A new GMAC research brief explores trends in bachelor’s degree conferrals to identify opportunities to grow the US candidate pipeline.
As the number of graduate management education programs in the United States continues to grow, it follows that more students are needed to fill seats. Over the last decade, demand growth for US programs has largely been fueled by international candidates. The current political climate, however, has disrupted international student mobility trends, and programs are now looking to expand their domestic candidate pipelines with renewed urgency.
A new GMAC research brief discusses trends in bachelor’s degree conferrals among US citizens and provides insights to where opportunities to expand the US candidate pipeline may exist.
Findings detailed in the brief include:
- Overall, the number of bachelor’s degrees conferred to US citizens is growing, but this growth has slowed. While bachelor’s conferrals grew an average of 3.2 percent annually between 2006-07 and 2011-2012, year-on-year growth has slowed to about 1 percent in 2014-15 and 2015-16.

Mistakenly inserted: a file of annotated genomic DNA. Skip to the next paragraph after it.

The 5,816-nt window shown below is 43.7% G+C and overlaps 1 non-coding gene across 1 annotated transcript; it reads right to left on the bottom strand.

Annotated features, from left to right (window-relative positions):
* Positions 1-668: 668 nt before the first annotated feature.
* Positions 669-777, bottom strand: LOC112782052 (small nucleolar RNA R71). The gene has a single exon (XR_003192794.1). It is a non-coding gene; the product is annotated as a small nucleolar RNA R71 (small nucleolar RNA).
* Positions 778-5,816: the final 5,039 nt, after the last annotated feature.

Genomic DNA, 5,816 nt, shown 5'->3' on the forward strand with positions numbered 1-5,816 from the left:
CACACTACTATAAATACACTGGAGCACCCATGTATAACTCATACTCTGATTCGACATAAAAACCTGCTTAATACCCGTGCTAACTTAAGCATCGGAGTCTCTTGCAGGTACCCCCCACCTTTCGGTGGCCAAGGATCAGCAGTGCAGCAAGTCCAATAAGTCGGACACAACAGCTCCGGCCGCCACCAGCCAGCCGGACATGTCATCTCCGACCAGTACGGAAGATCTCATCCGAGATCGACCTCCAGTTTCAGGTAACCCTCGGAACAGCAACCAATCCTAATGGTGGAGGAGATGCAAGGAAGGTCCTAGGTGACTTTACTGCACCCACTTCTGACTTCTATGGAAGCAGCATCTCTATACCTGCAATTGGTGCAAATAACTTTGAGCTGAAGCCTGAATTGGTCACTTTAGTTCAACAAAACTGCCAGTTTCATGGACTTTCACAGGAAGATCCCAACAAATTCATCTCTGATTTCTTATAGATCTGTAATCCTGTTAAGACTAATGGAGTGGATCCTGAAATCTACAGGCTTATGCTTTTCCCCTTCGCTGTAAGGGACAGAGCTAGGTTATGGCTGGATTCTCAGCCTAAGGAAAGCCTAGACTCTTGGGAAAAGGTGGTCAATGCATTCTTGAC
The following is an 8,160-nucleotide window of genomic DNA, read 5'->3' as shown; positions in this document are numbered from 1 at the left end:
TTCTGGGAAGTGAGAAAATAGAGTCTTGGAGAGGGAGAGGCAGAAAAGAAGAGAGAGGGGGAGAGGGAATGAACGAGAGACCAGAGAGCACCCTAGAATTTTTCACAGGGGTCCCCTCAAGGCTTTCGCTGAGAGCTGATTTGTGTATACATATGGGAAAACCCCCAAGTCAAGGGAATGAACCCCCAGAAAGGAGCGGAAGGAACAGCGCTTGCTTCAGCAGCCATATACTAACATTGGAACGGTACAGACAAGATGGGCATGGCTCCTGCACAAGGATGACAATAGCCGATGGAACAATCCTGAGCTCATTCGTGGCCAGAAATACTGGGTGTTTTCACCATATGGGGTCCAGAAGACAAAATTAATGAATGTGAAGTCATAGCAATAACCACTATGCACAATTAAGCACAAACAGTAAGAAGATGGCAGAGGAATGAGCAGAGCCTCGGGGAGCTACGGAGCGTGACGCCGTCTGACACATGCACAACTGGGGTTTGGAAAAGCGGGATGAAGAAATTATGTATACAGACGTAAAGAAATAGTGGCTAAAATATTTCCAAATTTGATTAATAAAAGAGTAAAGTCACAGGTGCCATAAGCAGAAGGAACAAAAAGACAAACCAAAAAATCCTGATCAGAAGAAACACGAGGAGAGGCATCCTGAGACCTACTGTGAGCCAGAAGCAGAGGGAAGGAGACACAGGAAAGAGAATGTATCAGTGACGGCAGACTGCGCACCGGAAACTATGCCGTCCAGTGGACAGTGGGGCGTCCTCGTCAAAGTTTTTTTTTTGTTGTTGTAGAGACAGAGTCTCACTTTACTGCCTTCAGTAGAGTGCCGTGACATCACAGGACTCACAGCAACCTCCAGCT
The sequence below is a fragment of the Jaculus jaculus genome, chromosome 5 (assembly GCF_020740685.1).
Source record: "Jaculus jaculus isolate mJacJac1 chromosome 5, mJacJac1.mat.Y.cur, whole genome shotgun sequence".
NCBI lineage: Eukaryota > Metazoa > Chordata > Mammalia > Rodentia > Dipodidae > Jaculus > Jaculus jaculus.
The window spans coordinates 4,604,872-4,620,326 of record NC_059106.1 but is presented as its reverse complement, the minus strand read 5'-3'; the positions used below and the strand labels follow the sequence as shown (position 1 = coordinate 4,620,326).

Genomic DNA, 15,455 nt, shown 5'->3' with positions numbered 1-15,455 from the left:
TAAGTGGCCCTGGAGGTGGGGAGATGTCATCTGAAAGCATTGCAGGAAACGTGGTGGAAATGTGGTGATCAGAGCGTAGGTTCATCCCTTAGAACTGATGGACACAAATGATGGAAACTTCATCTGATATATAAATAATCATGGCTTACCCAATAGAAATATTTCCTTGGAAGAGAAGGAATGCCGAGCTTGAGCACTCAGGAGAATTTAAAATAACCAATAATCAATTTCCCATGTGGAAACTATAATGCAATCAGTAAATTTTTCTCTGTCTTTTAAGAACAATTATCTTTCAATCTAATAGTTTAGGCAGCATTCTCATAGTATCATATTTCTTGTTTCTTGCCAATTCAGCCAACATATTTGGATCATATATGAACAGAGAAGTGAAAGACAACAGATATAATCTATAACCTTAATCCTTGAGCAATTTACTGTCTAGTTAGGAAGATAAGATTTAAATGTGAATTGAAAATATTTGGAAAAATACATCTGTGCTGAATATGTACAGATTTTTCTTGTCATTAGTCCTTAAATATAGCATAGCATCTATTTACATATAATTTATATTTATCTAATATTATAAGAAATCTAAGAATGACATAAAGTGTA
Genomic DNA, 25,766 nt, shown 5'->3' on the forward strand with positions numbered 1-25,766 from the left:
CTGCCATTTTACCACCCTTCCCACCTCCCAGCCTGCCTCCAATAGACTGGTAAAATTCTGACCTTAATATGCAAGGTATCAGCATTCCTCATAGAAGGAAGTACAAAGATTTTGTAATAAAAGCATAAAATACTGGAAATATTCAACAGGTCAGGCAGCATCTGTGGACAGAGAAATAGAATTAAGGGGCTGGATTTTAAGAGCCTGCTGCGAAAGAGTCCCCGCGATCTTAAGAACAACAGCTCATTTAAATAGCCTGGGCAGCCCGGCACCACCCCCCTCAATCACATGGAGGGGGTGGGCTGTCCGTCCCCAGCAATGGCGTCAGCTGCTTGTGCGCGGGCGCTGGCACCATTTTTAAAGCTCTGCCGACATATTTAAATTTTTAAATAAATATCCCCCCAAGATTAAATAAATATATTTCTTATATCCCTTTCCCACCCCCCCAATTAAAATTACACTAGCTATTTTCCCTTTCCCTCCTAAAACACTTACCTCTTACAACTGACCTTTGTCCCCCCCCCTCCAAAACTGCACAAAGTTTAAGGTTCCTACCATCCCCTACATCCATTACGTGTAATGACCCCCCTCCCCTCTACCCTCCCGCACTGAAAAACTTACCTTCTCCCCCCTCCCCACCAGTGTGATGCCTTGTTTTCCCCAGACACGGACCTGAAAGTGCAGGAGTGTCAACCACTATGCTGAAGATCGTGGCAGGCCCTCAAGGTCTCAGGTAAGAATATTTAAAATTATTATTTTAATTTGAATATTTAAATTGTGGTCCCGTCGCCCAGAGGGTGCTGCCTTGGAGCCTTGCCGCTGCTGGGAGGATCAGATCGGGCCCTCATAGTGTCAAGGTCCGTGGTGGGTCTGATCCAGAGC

- Demographic shifts among bachelor’s earners suggest women and Hispanic Americans may be the key to expanding the US candidate pipeline.
- The gap between the total number of bachelor’s degrees earned by women and men annually has grown 25.3 percent over the last ten years. In 2015-16, about 280,000 more women than men earned a bachelor’s degree.
- Over the last ten years, the number of bachelor’s degrees earned annually by Hispanic Americans increased 104.5 percent, growing an average of 8.1 percent annually.
For more, download the research brief. For insights on connecting with and recruiting women and Hispanic American candidates, read the GMAC white papers What Women Want: A Blueprint for Change in Business Education and Keeping Pace: Insights and Strategies for the Future of US Part-Time MBA Programs and the research brief Key Diversity Statistics: Hispanic Americans